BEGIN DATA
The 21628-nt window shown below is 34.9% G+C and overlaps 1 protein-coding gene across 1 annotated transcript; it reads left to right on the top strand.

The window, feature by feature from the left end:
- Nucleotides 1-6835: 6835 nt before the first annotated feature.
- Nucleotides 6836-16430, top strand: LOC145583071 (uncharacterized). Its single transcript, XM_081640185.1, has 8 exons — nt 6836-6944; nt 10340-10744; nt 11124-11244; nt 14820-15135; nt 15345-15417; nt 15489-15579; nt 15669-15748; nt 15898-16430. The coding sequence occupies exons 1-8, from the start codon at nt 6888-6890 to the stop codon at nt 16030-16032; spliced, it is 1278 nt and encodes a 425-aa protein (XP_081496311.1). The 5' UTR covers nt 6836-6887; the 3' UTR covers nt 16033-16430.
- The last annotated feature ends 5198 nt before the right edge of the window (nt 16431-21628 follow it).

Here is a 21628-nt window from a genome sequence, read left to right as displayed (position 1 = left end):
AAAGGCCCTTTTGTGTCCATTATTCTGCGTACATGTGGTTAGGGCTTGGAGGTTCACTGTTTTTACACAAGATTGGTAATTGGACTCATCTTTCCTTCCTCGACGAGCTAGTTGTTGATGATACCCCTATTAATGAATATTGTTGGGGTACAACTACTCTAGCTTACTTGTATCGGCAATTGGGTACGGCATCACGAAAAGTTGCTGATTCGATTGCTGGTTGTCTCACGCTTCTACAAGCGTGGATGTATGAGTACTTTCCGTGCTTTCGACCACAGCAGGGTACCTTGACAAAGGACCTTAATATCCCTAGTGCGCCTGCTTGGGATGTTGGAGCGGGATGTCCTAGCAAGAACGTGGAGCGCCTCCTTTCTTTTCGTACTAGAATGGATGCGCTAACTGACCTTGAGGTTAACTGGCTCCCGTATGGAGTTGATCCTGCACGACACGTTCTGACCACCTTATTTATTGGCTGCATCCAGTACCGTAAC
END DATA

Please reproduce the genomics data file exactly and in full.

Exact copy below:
The 21628-nt window shown below is 34.9% G+C and overlaps 1 protein-coding gene across 1 annotated transcript; it reads left to right on the top strand.

The window, feature by feature from the left end:
- Nucleotides 1-6835: 6835 nt before the first annotated feature.
- Nucleotides 6836-16430, top strand: LOC145583071 (uncharacterized). Its single transcript, XM_081640185.1, has 8 exons — nt 6836-6944; nt 10340-10744; nt 11124-11244; nt 14820-15135; nt 15345-15417; nt 15489-15579; nt 15669-15748; nt 15898-16430. The coding sequence occupies exons 1-8, from the start codon at nt 6888-6890 to the stop codon at nt 16030-16032; spliced, it is 1278 nt and encodes a 425-aa protein (XP_081496311.1). The 5' UTR covers nt 6836-6887; the 3' UTR covers nt 16033-16430.
- The last annotated feature ends 5198 nt before the right edge of the window (nt 16431-21628 follow it).

Here is a 21628-nt window from a genome sequence, read left to right as displayed (position 1 = left end):
AAAGGCCCTTTTGTGTCCATTATTCTGCGTACATGTGGTTAGGGCTTGGAGGTTCACTGTTTTTACACAAGATTGGTAATTGGACTCATCTTTCCTTCCTCGACGAGCTAGTTGTTGATGATACCCCTATTAATGAATATTGTTGGGGTACAACTACTCTAGCTTACTTGTATCGGCAATTGGGTACGGCATCACGAAAAGTTGCTGATTCGATTGCTGGTTGTCTCACGCTTCTACAAGCGTGGATGTATGAGTACTTTCCGTGCTTTCGACCACAGCAGGGTACCTTGACAAAGGACCTTAATATCCCTAGTGCGCCTGCTTGGGATGTTGGAGCGGGATGTCCTAGCAAGAACGTGGAGCGCCTCCTTTCTTTTCGTACTAGAATGGATGCGCTAACTGACCTTGAGGTTAACTGGCTCCCGTATGGAGTTGATCCTGCACGACACGTTCTGACCACCTTATTTATTGGCTGCATCCAGTACCGTAAC